In spite of the relatively comfortable life which Corfu provided, the young, talented and ambitious Sotirios found it restricting and began to entertain the thought of moving on. The occasion arose when, by chance, he met an old acquaintance, Demetrio Kremos, a Macedonian silversmith who remembered Sotirios' skills in chasing silver. Kremos, who was en route to Italy, persuaded young Sotirios to join him. In the autumn of 1880, they sailed for Brindisi and then proceeded to Naples. There they opened a small shop in Piazza dei Martiri, where they sold their artefacts in silver and plate. One evening, while the two partners were dining, the shop was broken into and many of their products stolen. This unfortunate event prompted Boulgaris and Kremos to abandon Naples and leave for Rome, where they arrived on 18 February, 1881. All Sotirios had left in his pocket was 80 cents of a lira.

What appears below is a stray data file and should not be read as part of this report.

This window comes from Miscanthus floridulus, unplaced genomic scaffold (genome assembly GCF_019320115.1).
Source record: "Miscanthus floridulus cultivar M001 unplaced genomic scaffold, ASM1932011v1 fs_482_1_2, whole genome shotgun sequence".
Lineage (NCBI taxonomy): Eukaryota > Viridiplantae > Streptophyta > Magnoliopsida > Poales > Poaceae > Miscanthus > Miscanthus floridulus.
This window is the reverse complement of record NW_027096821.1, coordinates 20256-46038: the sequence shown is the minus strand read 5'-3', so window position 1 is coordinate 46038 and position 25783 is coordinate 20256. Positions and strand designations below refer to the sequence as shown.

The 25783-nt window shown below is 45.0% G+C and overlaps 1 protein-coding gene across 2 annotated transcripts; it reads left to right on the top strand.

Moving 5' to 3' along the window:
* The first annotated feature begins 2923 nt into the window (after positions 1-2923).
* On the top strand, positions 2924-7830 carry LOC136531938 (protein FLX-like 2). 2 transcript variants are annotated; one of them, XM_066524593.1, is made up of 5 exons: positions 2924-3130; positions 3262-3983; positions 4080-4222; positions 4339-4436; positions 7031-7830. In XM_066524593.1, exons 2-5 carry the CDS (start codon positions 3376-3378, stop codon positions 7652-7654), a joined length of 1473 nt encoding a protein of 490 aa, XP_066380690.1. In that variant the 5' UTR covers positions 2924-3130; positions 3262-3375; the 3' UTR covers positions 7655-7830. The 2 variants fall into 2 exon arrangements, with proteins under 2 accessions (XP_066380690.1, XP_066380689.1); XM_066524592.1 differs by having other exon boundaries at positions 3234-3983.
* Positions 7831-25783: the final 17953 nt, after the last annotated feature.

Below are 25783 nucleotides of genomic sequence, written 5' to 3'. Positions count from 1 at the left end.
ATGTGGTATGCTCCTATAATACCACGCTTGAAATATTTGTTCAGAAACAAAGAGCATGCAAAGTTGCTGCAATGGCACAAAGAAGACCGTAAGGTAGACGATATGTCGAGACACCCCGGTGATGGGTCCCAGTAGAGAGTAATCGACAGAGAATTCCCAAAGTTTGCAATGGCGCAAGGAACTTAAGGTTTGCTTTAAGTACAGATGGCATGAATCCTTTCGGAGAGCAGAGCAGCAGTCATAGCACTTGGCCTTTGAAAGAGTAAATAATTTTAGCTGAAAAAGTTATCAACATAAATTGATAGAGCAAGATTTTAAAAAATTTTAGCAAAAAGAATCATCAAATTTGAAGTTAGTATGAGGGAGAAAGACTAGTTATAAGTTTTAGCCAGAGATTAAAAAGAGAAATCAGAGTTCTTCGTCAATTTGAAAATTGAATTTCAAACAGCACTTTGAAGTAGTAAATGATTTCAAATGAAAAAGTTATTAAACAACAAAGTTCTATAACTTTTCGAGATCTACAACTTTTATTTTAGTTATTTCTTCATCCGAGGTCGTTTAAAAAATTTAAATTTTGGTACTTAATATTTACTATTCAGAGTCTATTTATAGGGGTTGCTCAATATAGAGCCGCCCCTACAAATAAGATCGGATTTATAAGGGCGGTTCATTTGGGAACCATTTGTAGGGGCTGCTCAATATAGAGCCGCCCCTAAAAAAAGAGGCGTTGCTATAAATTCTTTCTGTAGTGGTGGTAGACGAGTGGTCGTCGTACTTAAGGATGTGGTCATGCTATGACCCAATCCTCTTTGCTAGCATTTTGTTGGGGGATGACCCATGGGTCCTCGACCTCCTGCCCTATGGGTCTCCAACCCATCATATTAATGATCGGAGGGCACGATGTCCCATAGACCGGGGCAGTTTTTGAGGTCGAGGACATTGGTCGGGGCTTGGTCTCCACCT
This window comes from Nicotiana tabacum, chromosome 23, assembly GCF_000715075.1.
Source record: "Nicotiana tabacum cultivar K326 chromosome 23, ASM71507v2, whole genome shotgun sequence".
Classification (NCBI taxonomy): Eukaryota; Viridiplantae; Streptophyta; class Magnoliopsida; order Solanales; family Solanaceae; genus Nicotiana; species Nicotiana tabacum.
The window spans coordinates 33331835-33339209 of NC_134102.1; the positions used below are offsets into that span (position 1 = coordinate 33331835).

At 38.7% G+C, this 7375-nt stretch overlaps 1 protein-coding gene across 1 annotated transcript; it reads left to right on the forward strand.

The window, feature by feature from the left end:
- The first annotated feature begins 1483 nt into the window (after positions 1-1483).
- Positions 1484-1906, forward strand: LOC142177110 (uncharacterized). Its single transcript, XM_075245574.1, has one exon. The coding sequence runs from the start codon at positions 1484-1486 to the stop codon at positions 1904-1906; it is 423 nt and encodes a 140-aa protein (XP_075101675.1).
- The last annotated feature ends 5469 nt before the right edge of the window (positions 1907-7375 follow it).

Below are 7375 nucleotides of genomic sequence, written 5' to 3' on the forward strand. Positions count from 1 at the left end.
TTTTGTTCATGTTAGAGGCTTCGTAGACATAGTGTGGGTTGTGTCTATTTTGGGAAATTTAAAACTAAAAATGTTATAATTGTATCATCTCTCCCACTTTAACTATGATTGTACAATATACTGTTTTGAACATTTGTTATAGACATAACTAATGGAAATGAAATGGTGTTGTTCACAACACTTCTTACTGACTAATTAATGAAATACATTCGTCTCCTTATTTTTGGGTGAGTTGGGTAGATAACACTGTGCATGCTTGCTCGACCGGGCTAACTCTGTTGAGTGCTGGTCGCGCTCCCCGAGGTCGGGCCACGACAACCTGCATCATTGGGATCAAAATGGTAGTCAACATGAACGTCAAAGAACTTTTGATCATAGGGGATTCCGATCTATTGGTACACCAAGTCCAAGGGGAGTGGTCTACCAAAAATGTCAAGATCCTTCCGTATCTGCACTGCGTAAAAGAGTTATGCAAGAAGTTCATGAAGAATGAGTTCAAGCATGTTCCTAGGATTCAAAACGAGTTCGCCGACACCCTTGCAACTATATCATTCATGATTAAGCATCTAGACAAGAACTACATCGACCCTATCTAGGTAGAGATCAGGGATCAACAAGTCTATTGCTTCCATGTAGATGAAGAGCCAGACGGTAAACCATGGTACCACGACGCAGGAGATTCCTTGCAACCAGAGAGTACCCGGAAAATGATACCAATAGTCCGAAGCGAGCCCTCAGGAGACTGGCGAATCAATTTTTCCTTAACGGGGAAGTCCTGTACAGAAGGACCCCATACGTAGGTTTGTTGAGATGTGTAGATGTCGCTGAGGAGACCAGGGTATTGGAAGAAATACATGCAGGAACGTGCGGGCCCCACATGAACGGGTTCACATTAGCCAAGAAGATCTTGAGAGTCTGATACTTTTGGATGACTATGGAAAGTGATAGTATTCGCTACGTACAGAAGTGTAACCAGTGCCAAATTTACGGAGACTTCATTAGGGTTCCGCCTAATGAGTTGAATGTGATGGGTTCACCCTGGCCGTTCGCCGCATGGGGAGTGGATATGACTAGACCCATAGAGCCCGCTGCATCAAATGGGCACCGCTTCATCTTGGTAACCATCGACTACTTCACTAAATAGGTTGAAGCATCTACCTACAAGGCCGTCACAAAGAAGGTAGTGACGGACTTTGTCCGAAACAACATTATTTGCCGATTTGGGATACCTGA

Life was hard at the beginning. Nevertheless, they managed to produce and sell small silver objects from a stall in front of the French Academy on the Pincio. The selling lasted only three days, as they were caught without a licence and stopped from trading. This short period, however, was quite profitable as the two partners had managed to make two hundred lira. Their lives picked up when a Greek sponge merchant, a certain Kindinis, offered to let the two partners display their wares in a corner of the window of his shop. This outlet was situated at the beginning of Via Sistina, the present location of the Hassler Hotel. Their wares--buckles, buttons, etc.--sold well and soon the two partners were able to open their own shop at 75 Via Sistina. Here their business flourished; their goods were sought after by a foreign clientele in particular. This success also led to the first disagreements between the two partners. The enterprising Sotirios parted, setting up his own shop in the spring of 1884 at 85 Via Sistina.